Travellyze blog

Introducing Travellyze's Latest Feature: Customer Satisfaction Audit

At Travellyze, we continually strive to enhance our offerings and provide valuable insights to our clients. We are excited to introduce the Customer Satisfaction Audit within the Brand Performance Section. This audit leverages responses to a new question in our surveys, focusing on tourists' satisfaction with their experiences at various destinations. Central to this audit is the Net Promoter Score (NPS), a key metric for gauging customer loyalty and satisfaction.

What is the Net Promoter Score (NPS)?

The Net Promoter Score (NPS) is a widely recognized metric used to measure customer loyalty toward a brand or company. It is based on a straightforward question: "On a scale of 0 to 10, how likely are you to recommend our company to a friend or colleague?" Despite its simplicity, the NPS provides profound insights into customer satisfaction and potential for brand growth.

How is the NPS Calculated?

The calculation of NPS involves categorizing respondents based on their scores into three groups: promoters, passives, and detractors.
  • Promoters: Respondents who score 9 or 10 are considered promoters. They are highly satisfied and loyal customers who are likely to continue buying and referring others, driving growth.
  • Passives: Those who score 7 or 8 are classified as passives. They are satisfied but not enthusiastic, making them susceptible to competitive offers.
  • Detractors: Respondents who score between 0 and 6 are deemed detractors. These customers are dissatisfied and can negatively impact the brand through unfavorable word-of-mouth.
To calculate the NPS, subtract the percentage of detractors from the percentage of promoters. The resulting score can range from -100% (if everyone is a detractor) to 100% (if everyone is a promoter). This method ensures that the NPS is a stringent measure of customer satisfaction, heavily skewed towards excellence.
For more in-depth information on NPS, you can refer to the article The One Number You Need to Grow, HBR 2003.

How to Interpret the NPS

Interpreting the NPS requires context. A raw score alone doesn't provide the full picture. For example, if your NPS is -32%, this might initially seem alarming. However, if the average NPS in your industry is -40%, a score of -32% indicates you are outperforming your competitors. Conversely, if the industry average is 31% and your score is 18%, there is room for improvement.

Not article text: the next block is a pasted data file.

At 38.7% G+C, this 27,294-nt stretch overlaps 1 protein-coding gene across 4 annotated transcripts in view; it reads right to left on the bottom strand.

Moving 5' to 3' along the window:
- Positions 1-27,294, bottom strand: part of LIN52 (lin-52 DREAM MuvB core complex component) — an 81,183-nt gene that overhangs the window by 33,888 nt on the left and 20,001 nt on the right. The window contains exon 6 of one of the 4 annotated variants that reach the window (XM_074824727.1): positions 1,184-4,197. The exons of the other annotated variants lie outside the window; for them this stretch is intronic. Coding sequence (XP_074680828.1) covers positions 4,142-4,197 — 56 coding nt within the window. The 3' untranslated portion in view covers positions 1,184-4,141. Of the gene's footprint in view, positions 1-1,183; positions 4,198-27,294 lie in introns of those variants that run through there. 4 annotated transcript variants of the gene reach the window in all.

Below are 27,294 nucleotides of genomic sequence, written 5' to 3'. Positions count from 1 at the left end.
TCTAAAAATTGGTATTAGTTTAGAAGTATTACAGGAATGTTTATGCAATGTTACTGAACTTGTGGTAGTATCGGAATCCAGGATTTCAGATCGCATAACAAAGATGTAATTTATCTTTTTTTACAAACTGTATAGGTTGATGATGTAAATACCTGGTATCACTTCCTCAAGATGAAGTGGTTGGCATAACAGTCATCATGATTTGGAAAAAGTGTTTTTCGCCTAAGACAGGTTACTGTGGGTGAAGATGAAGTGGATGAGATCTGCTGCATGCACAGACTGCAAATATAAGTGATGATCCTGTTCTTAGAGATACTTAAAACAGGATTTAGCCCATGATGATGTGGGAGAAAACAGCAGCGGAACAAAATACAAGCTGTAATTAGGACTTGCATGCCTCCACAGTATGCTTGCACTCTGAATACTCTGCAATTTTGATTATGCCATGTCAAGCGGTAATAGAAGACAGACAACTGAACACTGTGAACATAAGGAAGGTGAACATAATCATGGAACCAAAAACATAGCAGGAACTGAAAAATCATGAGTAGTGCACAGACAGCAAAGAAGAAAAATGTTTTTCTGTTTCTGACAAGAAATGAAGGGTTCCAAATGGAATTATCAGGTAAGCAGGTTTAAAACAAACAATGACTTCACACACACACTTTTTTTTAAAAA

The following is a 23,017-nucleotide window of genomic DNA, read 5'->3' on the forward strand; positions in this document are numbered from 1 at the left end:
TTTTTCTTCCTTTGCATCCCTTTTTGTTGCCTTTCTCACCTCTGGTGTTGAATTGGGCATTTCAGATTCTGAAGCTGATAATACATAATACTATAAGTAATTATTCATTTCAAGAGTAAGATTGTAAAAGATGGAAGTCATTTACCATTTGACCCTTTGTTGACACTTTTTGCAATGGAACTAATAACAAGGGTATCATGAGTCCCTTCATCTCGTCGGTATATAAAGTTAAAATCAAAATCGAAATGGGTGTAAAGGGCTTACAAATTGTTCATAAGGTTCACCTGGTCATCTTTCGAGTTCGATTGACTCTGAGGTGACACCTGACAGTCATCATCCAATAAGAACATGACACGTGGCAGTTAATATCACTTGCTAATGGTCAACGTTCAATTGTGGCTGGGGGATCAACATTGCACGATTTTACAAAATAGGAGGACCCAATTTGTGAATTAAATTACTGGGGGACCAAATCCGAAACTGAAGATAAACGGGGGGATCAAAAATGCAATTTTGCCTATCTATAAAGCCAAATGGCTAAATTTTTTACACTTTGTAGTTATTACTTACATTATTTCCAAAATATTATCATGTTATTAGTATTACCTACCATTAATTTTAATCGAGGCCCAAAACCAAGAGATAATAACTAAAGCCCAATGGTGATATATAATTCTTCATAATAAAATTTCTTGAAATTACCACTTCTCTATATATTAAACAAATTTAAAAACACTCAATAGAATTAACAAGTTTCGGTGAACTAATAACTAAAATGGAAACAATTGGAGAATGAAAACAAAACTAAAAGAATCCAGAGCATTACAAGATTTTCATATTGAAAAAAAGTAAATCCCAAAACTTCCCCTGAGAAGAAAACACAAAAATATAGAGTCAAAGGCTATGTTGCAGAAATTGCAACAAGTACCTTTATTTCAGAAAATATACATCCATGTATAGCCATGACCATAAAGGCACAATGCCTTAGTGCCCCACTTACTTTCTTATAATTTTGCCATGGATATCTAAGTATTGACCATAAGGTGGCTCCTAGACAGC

Additionally, tracking NPS over time can reveal trends in customer satisfaction. Even if your score remains negative, consistent improvements year after year signify that your efforts are paying off and customer satisfaction is on the rise.

How to Interpret NPS Components: Three Cases from the Spanish Market

In our survey, we assess satisfaction in two ways: by asking respondents if their experience was negative, positive, or positive with a desire to revisit, and by posing the NPS question. This dual approach allows us to determine the NPS for each of these groups.
A straightforward conclusion might be that to improve the NPS, efforts should focus on reducing the number of people with negative experiences. However, consider the following case. In analyzing Spanish travelers' evaluations of Andorra as a tourist destination, we found that while the NPS of those with a negative experience is very low (-2.8%), its impact on the overall NPS is minimal.
The main issue for Andorra is not the low NPS from those with bad experiences, nor is it that the NPS from those wanting to revisit (1.5%) is not high enough. The significant factor is a large group (-13.4%)—those who had a positive experience—who do not recommend visiting the destination despite their positive experience. For Andorra to significantly improve its NPS, efforts should focus on encouraging these satisfied travelers to recommend it.
Let's analyze another example. In the case of the Czech Republic, the contribution of the negative experience group (-3%) is slightly higher than that of the positive experience group (-2.8%), which is still in negative territory. Here, it makes sense to work on improving the experiences of the detractors to enhance the overall NPS.
Finally, consider Italy, which has a very positive NPS among Spaniards. Both those who had a positive experience (9.6%) and those who want to revisit (24.7%) are promoters of the destination. Additionally, the incidence of the negative experience group (-2.8%) is very small. Italy stands as a success story in terms of tourist satisfaction.


The introduction of the Customer Satisfaction Audit in Travellyze's Brand Performance Section marks a significant enhancement in our ability to measure and understand tourist satisfaction. By utilizing the NPS, we offer a rigorous and insightful metric that can help destinations and tourism professionals gauge customer loyalty and satisfaction effectively.
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